I do not wish to dive into the complicated politics of the Israel/Palestine conflict, as this is not the place to conduct such a discussion. However, the conflict – and the means in which they have taken to social media – is another discussion worth uncovering.

This type of exchange on social media has never quite been seen before. When it comes to social networks, we tend to place the intention of using them as either a branding opportunity, or simply a means of staying in touch. That is how they started out at least. But the Middle Eastern conflict has a revealed a new side to social networks, and no one is quite sure how to take it.

It could be said that one's political agenda, whether it be Israel or anyone else, has the ability to be promulgated through social media like no other medium. During the dragged out Obama and Romney campaign, Americans saw how connected social media can make us, but the polarization was hard to ignore as well. This new campaign by the conflict is of a whole new sort, and when Tweets are created in positive response to people getting killed, there must be a line that we all must see.

War is a sensitive subject to touch, and bringing social media doesn't make it any easier. Is war, especially two representatives of the sides involved, an event where social media should act as a hub? Does this go too far? The debate could go on and on with agreers and dissidents probably listing both valid explanation for their perspective.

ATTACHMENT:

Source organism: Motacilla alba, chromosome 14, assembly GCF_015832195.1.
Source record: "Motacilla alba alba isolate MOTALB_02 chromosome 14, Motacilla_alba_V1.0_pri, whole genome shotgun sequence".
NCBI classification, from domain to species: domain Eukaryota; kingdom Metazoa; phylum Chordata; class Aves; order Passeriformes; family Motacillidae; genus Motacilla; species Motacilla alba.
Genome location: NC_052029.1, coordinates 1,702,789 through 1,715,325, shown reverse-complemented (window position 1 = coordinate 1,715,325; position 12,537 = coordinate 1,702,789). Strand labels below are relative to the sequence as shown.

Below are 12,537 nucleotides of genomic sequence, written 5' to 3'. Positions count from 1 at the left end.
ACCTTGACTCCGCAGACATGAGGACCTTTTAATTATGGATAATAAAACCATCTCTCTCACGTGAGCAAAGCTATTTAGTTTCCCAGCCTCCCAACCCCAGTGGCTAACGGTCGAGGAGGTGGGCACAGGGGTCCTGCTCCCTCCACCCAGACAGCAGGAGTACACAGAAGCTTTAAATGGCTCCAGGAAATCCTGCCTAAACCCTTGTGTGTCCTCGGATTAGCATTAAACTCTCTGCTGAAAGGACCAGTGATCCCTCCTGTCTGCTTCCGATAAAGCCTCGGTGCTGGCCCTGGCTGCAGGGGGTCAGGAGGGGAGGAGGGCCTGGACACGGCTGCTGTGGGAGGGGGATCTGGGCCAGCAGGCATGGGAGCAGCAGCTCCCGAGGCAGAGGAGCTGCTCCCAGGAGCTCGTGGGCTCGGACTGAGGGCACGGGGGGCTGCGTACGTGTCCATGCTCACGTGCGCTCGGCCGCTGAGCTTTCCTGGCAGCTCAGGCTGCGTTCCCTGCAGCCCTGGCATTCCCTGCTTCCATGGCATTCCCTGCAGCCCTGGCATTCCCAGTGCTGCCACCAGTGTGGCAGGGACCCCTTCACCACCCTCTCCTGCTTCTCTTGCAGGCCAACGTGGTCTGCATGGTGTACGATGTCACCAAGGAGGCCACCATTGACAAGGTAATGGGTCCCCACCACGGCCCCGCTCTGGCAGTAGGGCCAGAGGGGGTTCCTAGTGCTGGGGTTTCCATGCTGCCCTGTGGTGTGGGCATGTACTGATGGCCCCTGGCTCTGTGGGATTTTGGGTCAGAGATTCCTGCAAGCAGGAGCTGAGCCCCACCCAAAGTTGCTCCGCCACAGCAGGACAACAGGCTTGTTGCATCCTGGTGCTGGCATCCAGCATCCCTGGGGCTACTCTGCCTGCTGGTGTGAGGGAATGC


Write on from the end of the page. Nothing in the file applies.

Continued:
There is an unsettling feeling about seeing live “death” Tweets and YouTube videos showing up on my screen – I do know that much.

Author Bio – Josephine Girard is a frequent contributor to DX3 – a technology blog that looks into related developments in technology and the effects that they have on society.

November 13, 2012

Getting in bed with Gadgets

There’s no question that in recent years, regular smartphone, tablet, and other gadget users have developed a strong bond with their technology.

More and more people find themselves riddled with separation anxiety if they leave their phone at home, or even if it’s in a different room. For many gadget users, a popular time to get really plugged in to technology is in the downtime right before bed—in fact, more and more people will say that they can’t sleep without spending time reading a tablet, browsing the web, or watching Netflix. But this particular time for gadget addiction, right before going to sleep, can be more harmful than helpful to good rest.

New studies show that not only are most people sleeping with their smartphones in the bed with them, they’re also struggling to sleep well, even if they don’t realize it. Not only does the light from your gadgets suppress sleep-inducing melatonin, there’s a good chance that you’ve been woken up by a call or text message in the middle of the night recently. In fact, many people say that if they happen to awake in the middle of the night, the natural reaction is to reach for their phone. The psychology behind why we feel so addicted to our gadgets is a field that is just now burgeoning, and for the future health of technology users everywhere, it’s probably worth looking into.

Thanks to OnlinePsychologyDegree.net for this graphic

Badgets in Bed Infographic